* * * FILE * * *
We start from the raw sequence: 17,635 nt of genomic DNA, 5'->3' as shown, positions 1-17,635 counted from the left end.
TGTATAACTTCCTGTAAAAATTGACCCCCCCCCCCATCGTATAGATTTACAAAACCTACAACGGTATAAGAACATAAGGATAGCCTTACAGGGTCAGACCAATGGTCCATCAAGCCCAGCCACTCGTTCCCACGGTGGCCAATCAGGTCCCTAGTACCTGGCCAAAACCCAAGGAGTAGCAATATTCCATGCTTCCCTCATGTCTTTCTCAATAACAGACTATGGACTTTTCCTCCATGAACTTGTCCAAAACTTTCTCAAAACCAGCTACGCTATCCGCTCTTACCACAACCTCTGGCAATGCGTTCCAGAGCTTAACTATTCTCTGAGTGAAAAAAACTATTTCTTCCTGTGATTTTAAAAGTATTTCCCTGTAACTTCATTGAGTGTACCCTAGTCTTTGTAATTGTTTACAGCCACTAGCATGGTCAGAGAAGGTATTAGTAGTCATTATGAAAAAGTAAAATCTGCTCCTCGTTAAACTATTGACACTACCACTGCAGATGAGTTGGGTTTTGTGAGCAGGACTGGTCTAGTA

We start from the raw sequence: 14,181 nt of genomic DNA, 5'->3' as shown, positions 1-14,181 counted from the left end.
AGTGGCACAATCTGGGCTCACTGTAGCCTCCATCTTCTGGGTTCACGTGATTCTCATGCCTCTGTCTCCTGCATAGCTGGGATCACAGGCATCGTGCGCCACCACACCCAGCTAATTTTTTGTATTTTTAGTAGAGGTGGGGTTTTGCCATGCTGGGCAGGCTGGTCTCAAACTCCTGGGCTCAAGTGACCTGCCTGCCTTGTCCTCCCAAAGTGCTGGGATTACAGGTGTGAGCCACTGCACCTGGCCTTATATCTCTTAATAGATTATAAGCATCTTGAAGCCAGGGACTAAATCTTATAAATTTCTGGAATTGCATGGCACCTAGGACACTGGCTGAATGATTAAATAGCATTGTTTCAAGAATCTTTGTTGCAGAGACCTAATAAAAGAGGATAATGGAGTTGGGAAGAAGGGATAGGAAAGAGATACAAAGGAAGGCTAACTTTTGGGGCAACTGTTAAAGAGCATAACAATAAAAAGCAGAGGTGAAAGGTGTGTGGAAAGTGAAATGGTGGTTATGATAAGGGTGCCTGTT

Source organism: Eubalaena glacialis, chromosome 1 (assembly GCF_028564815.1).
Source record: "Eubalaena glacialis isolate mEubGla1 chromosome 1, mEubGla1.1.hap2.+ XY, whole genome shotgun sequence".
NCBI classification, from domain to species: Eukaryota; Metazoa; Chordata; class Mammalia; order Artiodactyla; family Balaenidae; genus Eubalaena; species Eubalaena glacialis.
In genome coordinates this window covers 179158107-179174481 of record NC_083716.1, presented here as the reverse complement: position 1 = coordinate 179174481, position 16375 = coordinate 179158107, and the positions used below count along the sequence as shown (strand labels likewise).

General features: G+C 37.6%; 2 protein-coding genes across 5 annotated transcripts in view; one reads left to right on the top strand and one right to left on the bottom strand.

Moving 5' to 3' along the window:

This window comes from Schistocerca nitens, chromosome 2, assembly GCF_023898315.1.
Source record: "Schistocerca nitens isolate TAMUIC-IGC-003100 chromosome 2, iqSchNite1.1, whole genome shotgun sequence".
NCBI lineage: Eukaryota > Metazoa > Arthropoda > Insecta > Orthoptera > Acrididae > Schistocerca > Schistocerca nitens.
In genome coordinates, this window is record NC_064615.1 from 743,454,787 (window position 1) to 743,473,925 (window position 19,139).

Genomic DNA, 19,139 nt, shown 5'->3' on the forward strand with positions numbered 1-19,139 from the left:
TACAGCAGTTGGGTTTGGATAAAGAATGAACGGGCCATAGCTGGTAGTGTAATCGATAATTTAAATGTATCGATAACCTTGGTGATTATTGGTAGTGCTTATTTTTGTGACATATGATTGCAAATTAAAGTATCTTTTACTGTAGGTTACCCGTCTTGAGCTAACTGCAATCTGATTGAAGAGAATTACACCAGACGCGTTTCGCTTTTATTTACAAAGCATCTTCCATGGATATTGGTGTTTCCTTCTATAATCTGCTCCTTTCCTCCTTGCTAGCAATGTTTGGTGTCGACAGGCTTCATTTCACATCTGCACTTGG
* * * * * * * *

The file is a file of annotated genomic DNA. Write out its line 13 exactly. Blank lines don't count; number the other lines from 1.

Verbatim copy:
NCBI lineage: Eukaryota > Metazoa > Arthropoda > Insecta > Orthoptera > Acrididae > Schistocerca > Schistocerca nitens.